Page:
In my last posting I talked about the need for organisations to have the people with the right skills and the role that the CESG Certified Professional scheme plays. This time I thought I’d step back a bit and talk about GCHQ’s wider security mission and its role as the National Technical Authority (NTA) for Information Assurance. As someone who has been in this space for longer than I care to mention I sometimes forget that not everyone is in the same place and it’s sometimes good to paint the bigger picture.
I think everyone by now must know about GCHQ’s intelligence mission from books, television, films and newspapers. What many don’t realise is that GCHQ also has an information security mission that some will know as CESG. Whilst the two missions were enshrined in law through the Intelligence Services Act in 1994, their history goes back over ninety years to the end of the First World War, when the inextricable link between code makers and code breakers was first forged.
National Technical Authority for Information Assurance
When I joined CESG in the late 80s its role hadn’t changed since the Second World War. That role was to provide the equipment to protect the most sensitive government secrets. Today CESG provides a wide variety of the ‘tools’ (largely through industry) you need to reduce risk and harm to your information and information-based systems. At the heart of CESG is its role as the National Technical Authority for Information Assurance, providing definitive, authoritative and expert-based advice and guidance in all aspects of Information Assurance. CESG’s role as the NTA provides for information security practitioners what the National Institute for Health and Care Excellence (NICE) provides for medical practitioners. NICE provides guidance on the most effective ways to prevent, diagnose and treat disease and ill health; CESG provides guidance on the most effective ways to reduce the risk to information and reduce the harm when those risks become reality.
CESG says “NO” – no, it doesn’t
CESG provides a variety ‘tools’ that you can use to reduce risk and harm, but at the end of the day, it’s the risk owner who is best placed to judge how to apply these tools. The ‘Authority’ in NTA refers to us being authoritative in the subject rather than being a policy or policing organisation. Often I hear people say “CESG has said we can’t do x or y”, which always puzzles me as what we provide is guidance and it is for you to apply it pragmatically to meet your risk appetite.
Information Security to Cyber Security
Information Security is the discipline/process of managing your information risk and reducing the harm when those risks are realised. Information Security continues to be used in the private sector, whilst, in the public sector, in the late 90s we started to use the term Information Assurance (IA). Whilst I was around in those days I wasn’t privy to the rationale but I believe it was introduced to emphasise the need for confidence that risks were actually being managed. It wasn’t just a case of having good security measures but also having the evidence that they were actually effective – that was the ‘assurance’ bit. I tend to use the term that best chimes with my audience as, in reality, I see the two as being synonymous.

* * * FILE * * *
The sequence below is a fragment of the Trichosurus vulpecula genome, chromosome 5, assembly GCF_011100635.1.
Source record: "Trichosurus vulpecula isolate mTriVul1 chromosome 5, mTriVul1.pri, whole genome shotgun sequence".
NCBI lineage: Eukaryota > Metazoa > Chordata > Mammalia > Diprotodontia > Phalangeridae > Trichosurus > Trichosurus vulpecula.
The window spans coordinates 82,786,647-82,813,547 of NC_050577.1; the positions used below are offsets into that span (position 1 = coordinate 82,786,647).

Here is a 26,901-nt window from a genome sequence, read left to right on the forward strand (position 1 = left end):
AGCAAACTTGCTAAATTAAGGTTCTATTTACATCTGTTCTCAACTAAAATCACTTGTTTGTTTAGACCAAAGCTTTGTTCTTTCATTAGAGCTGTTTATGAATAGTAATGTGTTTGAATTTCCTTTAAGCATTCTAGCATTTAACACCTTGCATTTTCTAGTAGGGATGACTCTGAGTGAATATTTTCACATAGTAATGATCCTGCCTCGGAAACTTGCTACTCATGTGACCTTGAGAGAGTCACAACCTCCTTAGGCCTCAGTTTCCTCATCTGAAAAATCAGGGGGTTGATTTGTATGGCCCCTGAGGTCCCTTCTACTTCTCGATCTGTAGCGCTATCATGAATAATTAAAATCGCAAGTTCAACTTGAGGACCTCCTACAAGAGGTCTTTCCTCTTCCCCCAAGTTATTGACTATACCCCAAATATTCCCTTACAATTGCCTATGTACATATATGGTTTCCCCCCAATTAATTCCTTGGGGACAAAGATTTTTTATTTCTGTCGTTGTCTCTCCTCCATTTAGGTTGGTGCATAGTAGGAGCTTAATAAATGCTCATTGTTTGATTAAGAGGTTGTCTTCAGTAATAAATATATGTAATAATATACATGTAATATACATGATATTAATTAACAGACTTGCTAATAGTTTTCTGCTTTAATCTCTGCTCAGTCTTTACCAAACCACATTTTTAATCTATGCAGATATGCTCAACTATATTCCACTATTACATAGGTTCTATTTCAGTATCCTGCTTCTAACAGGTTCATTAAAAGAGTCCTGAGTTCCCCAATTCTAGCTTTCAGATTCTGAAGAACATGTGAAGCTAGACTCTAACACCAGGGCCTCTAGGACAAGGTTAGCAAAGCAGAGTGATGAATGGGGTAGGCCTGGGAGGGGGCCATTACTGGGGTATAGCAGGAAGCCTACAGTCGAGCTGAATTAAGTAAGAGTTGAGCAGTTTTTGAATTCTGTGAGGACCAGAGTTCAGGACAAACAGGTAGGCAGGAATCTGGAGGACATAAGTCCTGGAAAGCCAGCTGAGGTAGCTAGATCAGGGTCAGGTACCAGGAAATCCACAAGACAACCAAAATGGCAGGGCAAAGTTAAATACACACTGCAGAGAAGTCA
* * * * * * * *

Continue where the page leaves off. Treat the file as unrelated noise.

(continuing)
Cyber Security is all about managing information risk in cyberspace. HMG has effectively been part of cyberspace since the Government Secure Intranet was built in the mid-90s, connecting Government departments to the emerging Internet in a consistent way for the first time. It wasn’t long after that we started to see the first attacks against the connected systems and so began HMG’s first forays into Cyber Security. In the years that followed we have seen an ever increasing number of attacks not only against HMG systems but private sector systems as well. The publication of the ’10 Steps to Cyber Security’ was HMG’s concerted attempt to raise awareness of the cyber threats to the private sector. Applying the Information Security/Assurance discipline to organisations’ information systems is the way to manage information risk in cyberspace. GCHQ, through CESG, provides the tools that enable you to do that effectively.
The Tool Set
CESG provides intelligence on the capabilities of potential attackers; guidance on how to mitigate the risks these attackers pose; consultancy on the application of the guidance; standards that define ‘what good looks like’ for the people, products and services that you rely on to secure your information and systems; and, last but not least, a mark of quality (certification) that helps you recognise the things that meet those CESG high standards (and, for people, this is where the CESG Certified Professional scheme sits). These tools will help you to manage the risks you face today and into the future.
I’ve strayed from the skills agenda a little but, hopefully, I’ve provided you with some context around GCHQ’s role and demystified some of the jargon for those of you who may be new to the world of Information Assurance and Cyber Security.
Deputy Director, National Technical Authority for Information Assurance